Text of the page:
"That stuff was a kind of skin. It grew downward from the wrists and elbows of the long arms, it ws fast to the two sides of the squatty body, all the way down to the ankles of the short, chunky legs. It was like the spread of an umbrella, or of the wings of a bat. Only it had no ribs to it, just the wide-pulled stretch of it you could see the moonlight through."
Manly Wade Wellman, The Old Gods Waken

"Of all the Cherokee wizards or witches the most dreaded is the Raven Mocker (Kâ'lanû Ahkyeli'skï), the one that robs the dying man of life. They are of either sex and there is no sure way to know one, though they usually look withered and old, because they have added so many lives to their own."

"Every little while as he flies he makes a cry like the cry of a raven when it "dives" in the air--not like the common raven cry--and those who hear are afraid, because they know that some man's life will soon go out. When the Raven Mocker comes to the house he finds others of his kind waiting there, and unless there is a doctor on guard who knows bow to drive them away they go inside, all invisible, and frighten and torment the sick man until they kill him. Sometimes to do this they even lift him from the bed and throw him on the floor, but his friends who are with him think he is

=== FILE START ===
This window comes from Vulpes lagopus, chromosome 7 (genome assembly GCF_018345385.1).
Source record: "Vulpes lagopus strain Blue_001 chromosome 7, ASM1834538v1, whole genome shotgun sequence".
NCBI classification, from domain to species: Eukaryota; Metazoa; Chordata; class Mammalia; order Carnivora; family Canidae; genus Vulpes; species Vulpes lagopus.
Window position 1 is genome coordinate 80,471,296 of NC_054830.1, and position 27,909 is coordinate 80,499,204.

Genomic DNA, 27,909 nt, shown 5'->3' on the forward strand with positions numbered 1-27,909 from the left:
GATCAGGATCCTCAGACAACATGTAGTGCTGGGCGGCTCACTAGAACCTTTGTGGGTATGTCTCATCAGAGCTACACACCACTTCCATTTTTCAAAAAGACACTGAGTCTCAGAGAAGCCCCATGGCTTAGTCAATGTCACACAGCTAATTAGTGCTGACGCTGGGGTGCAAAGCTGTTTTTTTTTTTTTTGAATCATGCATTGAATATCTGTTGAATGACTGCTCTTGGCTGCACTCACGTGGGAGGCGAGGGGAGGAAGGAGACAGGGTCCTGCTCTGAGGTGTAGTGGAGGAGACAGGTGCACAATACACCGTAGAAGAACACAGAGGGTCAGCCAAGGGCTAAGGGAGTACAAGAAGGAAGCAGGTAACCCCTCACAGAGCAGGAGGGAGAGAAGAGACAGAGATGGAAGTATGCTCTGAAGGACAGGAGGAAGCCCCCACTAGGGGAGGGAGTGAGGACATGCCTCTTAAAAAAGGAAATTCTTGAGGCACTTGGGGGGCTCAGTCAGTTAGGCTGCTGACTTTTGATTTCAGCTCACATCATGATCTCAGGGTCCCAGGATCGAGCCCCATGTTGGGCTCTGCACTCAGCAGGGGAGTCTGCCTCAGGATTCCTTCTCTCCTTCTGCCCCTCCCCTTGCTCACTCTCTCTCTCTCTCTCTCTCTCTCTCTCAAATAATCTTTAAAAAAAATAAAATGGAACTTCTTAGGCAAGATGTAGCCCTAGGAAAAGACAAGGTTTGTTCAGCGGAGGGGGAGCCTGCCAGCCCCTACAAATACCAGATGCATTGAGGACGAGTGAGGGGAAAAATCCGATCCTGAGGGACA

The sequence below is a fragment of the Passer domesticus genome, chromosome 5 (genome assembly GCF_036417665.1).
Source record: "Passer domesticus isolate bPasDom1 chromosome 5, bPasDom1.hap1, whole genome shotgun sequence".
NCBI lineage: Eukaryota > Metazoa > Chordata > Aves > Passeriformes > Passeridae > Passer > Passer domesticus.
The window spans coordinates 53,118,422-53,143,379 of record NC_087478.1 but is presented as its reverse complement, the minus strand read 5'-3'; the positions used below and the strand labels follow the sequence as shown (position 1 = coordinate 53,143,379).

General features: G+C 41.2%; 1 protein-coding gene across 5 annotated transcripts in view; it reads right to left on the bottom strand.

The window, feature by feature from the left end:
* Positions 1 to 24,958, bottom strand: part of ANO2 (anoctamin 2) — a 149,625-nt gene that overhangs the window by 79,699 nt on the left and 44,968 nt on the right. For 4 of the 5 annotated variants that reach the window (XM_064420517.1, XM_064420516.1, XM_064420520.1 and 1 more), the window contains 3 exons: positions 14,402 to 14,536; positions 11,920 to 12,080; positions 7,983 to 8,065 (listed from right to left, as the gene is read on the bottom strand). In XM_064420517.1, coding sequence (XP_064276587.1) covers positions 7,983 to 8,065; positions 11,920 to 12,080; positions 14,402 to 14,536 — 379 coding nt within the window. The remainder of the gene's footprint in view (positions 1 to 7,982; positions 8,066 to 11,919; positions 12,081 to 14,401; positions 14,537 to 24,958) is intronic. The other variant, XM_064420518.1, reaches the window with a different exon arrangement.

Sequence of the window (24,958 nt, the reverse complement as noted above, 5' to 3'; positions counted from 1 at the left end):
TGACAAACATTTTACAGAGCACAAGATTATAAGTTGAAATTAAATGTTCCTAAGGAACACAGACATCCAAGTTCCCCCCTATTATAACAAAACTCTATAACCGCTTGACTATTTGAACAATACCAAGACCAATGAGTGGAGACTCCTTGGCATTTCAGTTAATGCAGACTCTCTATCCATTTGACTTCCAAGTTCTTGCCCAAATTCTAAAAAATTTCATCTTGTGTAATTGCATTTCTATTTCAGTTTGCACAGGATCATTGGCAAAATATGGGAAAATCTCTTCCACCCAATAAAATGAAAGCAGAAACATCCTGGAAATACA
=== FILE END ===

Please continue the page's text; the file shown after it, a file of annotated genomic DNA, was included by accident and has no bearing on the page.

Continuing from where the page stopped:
only struggling for breath."
James Mooney, Myths Of the Cherokee


Thursday, May 21, 2015


"The firelight had risen high, and as she spoke something hiked up behind the rocks on the pool's edge. It hiked up like a wet black leech, but much bigger by a thousand times. It slid and oozed to the top of a rock and as it waited a second, wet and shiny in the firelight, it looked as if somebody had flung down a wet coat. Then it hunched and swelled, and its edges came apart.
It was a hand, as broad in the back as a shovel, with fingers as long as a hayfork's tines." 

"The shoulder was a cypress root humping out of water, and the head was a dark pumpkin, round and smooth and bald, with no face, only two eyes. They were green, not bright green like cat eyes or dog eyes in the night. They were stale rotten green, like something spoiled."